I see walls that are not historic

      I have had an office for 20 years just one block north of the Alamo ,

      The loss of Alamo as a street will disrupt
      Our cultural linkage and our traffic will congeal leaving north Alamo and Houston street to wither and be disconnected forever.

      You say history

      I see relic for tourists

      I agree to disagree

      David

    • “You are incorrect…” You are incorrect…” “You are incorrect” Okay! Okay! We heard you the first time… What I`m wondering is this… We have been hearing about David Lake for the last twenty plus years…and admiring his work for exactly that long… Lewis Fisher, Who are YOU sir?!? You are an unknownin my book … The first time I ever heard of you was today, right now, this moment… I`d rather go with a guy that has a solid history and reputation than some guy I`ve never even heard of…

      • Tim, when I saw Lewis Fisher was a consultant for the R Team, I automatically assumed they were referring to THE Lewis Fisher, founder of Maverick Publishing Company, who has published forty-five books on topics ranging from San Antonio’s Spanish heritage to its urban development, and from the military to sports, architecture, and multicultural legends. A former member of the San Antonio River Commission, Fisher’s works include Alamo to Espada: A Vintage Postcard Profile of San Antonio’s Spanish Missions; San Antonio’s Historic Plazas, Parks, and River Walk in Vintage Postcard Images; San Antonio: Outpost of Empires; The Spanish Missions of San Antonio; San Antonio’s Spanish Missions: A Portrait; and Chili Queens, Hay Wagons, and Fandangos: The Spanish Plazas in Frontier San Antonio. Fisher has received numerous local, state and national writing awards and was named a Texas Preservation Hero by the San Antonio Conservation Society in 2014. http://tupress.org/authors/lewis-fisher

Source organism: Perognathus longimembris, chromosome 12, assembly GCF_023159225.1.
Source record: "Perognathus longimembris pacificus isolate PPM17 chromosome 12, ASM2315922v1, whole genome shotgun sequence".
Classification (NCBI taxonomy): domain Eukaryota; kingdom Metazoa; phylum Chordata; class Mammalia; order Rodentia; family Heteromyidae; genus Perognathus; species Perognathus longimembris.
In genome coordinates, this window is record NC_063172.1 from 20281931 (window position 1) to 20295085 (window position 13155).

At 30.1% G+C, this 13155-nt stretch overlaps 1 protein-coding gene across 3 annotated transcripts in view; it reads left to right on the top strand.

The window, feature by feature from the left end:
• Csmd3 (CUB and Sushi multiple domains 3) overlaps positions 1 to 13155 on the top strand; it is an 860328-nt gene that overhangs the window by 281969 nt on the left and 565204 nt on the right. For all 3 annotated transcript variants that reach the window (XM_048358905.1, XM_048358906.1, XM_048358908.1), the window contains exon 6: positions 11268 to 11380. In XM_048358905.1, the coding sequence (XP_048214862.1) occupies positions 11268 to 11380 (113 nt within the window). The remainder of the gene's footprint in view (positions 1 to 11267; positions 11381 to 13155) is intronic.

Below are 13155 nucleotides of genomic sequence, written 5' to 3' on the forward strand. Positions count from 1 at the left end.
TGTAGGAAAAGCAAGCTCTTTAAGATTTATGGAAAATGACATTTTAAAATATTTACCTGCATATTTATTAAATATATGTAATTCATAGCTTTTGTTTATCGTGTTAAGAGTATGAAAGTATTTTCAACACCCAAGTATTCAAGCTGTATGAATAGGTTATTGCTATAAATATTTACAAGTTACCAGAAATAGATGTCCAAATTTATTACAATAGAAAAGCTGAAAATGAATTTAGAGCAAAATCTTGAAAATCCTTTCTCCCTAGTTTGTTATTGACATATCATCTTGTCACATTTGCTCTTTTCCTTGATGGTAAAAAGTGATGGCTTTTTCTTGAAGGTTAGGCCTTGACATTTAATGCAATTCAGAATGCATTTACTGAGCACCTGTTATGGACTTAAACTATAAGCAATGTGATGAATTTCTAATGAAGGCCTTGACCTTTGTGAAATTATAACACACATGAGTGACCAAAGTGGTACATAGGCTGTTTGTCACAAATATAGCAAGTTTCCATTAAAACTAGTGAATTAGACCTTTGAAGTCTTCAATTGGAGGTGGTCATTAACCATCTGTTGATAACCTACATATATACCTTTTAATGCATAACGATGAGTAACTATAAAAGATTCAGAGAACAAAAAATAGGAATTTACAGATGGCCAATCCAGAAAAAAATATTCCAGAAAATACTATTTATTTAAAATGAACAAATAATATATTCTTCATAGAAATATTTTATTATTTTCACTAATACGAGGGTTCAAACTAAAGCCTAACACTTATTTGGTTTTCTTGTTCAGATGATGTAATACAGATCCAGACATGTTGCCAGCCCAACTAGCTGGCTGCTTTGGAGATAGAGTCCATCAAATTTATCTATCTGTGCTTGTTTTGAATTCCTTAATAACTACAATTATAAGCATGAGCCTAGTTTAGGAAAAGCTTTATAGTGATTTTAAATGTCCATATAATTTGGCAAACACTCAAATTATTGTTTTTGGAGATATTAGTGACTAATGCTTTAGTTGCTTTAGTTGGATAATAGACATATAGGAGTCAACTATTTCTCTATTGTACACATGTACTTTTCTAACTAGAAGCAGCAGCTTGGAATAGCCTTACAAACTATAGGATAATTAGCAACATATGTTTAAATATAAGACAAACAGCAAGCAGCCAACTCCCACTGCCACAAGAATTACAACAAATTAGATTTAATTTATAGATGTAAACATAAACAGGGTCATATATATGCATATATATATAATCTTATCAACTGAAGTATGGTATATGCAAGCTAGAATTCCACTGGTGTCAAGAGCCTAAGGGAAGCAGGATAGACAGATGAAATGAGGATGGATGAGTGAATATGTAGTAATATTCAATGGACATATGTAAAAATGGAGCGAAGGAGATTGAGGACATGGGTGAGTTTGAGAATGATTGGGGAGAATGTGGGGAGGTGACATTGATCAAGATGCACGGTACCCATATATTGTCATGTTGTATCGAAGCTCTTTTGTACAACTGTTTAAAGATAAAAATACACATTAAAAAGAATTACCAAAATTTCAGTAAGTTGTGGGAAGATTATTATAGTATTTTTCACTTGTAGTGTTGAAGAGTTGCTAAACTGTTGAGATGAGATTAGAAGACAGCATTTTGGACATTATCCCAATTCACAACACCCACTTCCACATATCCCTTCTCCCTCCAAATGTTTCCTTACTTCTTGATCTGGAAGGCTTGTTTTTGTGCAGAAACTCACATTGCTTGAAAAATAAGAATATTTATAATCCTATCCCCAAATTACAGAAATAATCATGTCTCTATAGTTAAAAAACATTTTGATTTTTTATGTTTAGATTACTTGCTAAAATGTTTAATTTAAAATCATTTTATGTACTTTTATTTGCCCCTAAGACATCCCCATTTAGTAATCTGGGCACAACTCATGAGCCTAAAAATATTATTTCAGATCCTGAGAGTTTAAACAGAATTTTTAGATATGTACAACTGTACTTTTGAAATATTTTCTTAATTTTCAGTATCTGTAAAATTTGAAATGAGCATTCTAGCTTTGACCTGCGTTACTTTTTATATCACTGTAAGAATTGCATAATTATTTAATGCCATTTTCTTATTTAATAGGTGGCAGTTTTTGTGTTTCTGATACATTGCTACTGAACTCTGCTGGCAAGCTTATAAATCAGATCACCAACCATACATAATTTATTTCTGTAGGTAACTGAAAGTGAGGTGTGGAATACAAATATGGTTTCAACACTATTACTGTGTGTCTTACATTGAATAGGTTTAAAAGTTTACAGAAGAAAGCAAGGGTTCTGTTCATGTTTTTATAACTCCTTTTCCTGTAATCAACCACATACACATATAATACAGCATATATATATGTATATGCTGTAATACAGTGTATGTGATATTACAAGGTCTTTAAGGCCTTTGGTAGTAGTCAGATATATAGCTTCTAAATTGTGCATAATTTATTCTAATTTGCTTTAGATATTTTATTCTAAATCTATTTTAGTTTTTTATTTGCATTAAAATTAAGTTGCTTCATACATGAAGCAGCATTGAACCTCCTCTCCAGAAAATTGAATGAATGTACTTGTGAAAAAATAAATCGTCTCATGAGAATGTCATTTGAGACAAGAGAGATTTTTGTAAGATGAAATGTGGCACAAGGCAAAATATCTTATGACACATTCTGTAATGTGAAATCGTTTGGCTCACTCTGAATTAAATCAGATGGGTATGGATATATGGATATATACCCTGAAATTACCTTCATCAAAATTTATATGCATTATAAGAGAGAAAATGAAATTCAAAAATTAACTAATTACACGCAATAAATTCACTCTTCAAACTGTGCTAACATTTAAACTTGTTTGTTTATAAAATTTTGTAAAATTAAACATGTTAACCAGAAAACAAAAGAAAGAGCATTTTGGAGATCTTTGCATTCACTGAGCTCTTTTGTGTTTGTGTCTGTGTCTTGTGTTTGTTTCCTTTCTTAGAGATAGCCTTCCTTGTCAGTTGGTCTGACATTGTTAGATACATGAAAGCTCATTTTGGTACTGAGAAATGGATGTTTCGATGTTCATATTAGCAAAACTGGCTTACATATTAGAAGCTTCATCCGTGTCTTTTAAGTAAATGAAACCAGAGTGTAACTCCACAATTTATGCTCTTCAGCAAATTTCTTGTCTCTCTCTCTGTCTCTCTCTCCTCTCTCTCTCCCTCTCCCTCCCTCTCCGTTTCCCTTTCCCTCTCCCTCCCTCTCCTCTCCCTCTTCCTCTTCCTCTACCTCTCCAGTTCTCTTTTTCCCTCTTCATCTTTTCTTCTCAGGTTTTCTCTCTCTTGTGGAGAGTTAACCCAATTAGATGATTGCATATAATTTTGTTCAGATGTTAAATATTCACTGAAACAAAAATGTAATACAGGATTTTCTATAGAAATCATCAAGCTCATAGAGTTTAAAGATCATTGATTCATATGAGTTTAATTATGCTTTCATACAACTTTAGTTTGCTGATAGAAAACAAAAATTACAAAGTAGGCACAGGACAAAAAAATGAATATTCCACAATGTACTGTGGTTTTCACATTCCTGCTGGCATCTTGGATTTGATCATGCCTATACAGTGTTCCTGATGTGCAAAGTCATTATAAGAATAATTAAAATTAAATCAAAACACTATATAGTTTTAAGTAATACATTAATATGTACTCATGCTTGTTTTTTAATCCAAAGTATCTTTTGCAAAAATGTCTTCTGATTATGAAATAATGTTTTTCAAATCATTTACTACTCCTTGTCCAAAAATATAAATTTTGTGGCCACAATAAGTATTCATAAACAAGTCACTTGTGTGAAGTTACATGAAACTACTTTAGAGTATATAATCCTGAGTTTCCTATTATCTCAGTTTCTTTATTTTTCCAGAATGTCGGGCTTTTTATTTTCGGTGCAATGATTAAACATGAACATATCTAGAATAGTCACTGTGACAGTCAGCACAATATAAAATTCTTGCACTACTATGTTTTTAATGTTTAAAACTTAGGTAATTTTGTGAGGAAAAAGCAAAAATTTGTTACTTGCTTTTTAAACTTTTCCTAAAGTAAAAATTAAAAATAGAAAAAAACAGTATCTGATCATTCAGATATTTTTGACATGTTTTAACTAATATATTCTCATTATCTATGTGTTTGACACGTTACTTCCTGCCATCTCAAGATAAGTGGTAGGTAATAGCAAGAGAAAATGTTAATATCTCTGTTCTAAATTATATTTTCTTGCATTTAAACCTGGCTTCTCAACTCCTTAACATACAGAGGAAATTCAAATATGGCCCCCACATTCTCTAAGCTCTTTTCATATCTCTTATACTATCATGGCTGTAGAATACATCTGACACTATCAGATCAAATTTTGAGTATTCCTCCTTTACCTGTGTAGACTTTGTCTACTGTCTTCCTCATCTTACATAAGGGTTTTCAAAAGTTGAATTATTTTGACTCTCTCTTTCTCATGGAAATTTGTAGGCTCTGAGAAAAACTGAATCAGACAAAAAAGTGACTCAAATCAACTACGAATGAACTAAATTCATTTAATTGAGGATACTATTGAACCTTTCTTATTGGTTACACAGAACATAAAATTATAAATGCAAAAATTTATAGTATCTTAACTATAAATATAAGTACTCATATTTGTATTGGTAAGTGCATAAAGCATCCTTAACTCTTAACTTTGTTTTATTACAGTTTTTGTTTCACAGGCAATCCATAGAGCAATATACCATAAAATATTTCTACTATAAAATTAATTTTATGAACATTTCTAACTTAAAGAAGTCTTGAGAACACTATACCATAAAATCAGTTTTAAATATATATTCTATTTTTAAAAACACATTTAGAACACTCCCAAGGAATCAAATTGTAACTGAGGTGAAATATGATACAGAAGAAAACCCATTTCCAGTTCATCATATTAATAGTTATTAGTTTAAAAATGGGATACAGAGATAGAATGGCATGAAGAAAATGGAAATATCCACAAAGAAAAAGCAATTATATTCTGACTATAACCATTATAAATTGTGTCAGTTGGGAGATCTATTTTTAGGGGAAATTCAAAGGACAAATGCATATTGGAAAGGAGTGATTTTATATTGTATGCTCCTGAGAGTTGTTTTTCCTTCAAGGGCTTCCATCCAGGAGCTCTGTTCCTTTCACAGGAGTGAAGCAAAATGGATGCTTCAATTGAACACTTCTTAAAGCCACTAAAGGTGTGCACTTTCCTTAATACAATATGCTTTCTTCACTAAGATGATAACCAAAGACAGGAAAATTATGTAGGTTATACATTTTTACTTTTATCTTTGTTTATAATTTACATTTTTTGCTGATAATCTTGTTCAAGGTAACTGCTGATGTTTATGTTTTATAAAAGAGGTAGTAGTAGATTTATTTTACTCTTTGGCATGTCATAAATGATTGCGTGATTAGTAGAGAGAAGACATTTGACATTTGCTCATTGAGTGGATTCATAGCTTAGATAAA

Wrong Lewis Fisher. The Lewis Fisher on the Reimagine team is a principal architect at Fisher Heck Architects and oversees most of their historic architecture projects. You can read about them at http://www.fisherheck.com/ . Hopefully the 2 Lewises are communicating but it doesn’t sound like it.

  4. David, Lewis, and all other Architects who interjected themselves into this process. When you men formalize a position that there will be “NO FAKE MADRE ACEQUIA” snaking across the most historically significant FRANCISCAN / MISSION INDIAN CEMETERY in our NATION! ..That of Mission San Antonio de Valero / The Alamo! .. “maybe” I’ll have a little respect for some of you gentleman.